27/05 - Stage 16 - Ponte di Legno to Val Martello/Martelltal - 139 km

It’s time for the Queen Stage of this year’s Giro d’Italia. This is the stage the race organizers had to cancel last year due to snow. Hopefully we won’t see the same thing happening this time!

The route
Today, the riders have to climb more than 4300 meters - in just 139 km. However, the day starts out with a short descent. After 5 km, the peloton takes on Passo Gavia. The 17.6 km towards the top have an average gradient of 7.7 %. The riders targeting the KOM jersey will be eager to attack. Some of the GC riders may be tempted to follow and, if so, many riders will get dropped already on the very first kilometers of this climb. For the heavy riders, this day is all about surviving. The first part of the descent on narrow roads from Passo Gavia is very technical. After reaching Caterina Valfurva, the roads become wider and the last 12 km towards Bormio will be very fast.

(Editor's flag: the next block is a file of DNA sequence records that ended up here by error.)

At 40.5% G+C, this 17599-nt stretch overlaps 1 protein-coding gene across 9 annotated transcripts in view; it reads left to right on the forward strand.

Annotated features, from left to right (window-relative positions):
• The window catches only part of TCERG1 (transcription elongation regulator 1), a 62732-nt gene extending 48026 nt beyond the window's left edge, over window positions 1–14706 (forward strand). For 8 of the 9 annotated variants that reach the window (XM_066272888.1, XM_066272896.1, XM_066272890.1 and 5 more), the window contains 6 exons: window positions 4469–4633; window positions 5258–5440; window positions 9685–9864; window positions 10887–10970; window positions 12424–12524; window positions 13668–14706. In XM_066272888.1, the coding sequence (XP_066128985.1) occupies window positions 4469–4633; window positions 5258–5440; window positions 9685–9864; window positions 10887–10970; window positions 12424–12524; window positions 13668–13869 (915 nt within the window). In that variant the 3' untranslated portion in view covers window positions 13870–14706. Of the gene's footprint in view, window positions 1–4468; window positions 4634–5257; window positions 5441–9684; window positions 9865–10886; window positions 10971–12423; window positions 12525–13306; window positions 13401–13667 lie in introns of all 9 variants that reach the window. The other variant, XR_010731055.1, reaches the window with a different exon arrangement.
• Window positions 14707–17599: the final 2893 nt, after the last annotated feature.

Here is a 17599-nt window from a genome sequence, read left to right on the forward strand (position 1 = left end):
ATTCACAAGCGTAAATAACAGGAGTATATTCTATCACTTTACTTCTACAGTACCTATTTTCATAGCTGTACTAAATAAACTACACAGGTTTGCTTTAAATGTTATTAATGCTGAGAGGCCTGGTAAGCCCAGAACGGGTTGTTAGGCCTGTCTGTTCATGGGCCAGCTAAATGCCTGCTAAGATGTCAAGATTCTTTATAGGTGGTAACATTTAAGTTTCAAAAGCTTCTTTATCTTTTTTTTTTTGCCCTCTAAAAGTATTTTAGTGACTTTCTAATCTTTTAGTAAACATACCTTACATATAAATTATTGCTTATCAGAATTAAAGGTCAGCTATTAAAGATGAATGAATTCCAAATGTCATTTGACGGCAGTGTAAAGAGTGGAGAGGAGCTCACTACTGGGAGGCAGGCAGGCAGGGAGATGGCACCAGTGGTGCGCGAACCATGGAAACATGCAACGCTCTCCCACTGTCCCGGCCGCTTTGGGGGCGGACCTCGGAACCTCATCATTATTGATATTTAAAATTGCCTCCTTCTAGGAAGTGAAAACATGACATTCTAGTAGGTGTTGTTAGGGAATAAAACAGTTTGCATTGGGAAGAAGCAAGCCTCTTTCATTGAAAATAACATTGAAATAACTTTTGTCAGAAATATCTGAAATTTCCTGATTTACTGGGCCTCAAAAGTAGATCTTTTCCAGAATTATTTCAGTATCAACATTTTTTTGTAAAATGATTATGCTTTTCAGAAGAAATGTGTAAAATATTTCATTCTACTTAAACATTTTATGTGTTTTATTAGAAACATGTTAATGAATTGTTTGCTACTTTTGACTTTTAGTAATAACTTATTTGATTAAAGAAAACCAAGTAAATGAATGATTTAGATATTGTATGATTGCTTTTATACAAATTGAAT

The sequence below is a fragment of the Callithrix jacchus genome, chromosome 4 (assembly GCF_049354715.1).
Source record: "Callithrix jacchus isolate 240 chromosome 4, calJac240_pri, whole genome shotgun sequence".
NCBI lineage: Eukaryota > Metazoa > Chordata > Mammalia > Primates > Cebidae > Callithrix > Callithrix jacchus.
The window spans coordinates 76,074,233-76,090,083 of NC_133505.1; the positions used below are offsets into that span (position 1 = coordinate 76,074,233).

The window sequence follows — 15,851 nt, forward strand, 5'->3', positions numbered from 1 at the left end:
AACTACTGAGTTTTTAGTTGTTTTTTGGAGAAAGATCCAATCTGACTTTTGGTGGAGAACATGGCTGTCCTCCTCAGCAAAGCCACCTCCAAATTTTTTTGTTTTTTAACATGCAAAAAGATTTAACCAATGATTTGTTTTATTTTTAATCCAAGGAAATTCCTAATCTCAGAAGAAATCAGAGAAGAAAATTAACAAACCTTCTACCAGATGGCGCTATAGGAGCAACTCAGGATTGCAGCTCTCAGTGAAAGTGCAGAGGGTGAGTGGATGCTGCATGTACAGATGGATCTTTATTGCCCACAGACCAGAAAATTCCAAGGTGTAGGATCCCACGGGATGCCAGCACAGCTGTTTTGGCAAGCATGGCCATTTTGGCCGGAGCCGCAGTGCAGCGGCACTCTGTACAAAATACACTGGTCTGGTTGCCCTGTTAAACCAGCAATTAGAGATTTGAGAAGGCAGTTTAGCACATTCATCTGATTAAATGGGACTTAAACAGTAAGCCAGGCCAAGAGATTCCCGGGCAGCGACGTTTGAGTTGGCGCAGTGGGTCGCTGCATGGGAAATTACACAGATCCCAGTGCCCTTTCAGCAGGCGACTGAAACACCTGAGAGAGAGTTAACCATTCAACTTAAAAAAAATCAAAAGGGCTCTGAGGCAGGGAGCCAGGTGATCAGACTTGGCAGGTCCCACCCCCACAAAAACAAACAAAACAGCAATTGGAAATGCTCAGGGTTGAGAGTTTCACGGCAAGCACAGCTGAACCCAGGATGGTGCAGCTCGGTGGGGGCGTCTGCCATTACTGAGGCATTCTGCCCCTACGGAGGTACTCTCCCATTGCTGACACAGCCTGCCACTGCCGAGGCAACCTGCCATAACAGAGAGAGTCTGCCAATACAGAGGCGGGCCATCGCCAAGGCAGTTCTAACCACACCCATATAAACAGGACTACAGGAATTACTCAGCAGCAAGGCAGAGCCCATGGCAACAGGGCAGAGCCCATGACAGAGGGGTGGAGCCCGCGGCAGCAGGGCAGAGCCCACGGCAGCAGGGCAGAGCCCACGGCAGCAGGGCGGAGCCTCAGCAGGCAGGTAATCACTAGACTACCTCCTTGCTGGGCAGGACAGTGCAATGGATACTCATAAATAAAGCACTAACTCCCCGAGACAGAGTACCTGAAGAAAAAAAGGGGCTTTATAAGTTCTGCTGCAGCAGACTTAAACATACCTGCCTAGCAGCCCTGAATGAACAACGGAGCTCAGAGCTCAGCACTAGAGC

After 49 km in the saddle, it’s time for the second big climb of the day. The Stelvio Pass is this year’s Cima Coppi - the highest point of the race - and offers 40 KOM points to the first rider over its top. It’s a very long climb of 21.3 km with a steady gradient of 7-8 %. There are, however, a few easy parts of 4 % where the riders will be able to catch their breath. From the top of Stelvio, there are almost 50 km left to the beginning of the final climb. This means that we most likely won’t see the top GC riders starting to attack each other on the climb. Unless some are really feeling great and just want to tire out their rivals.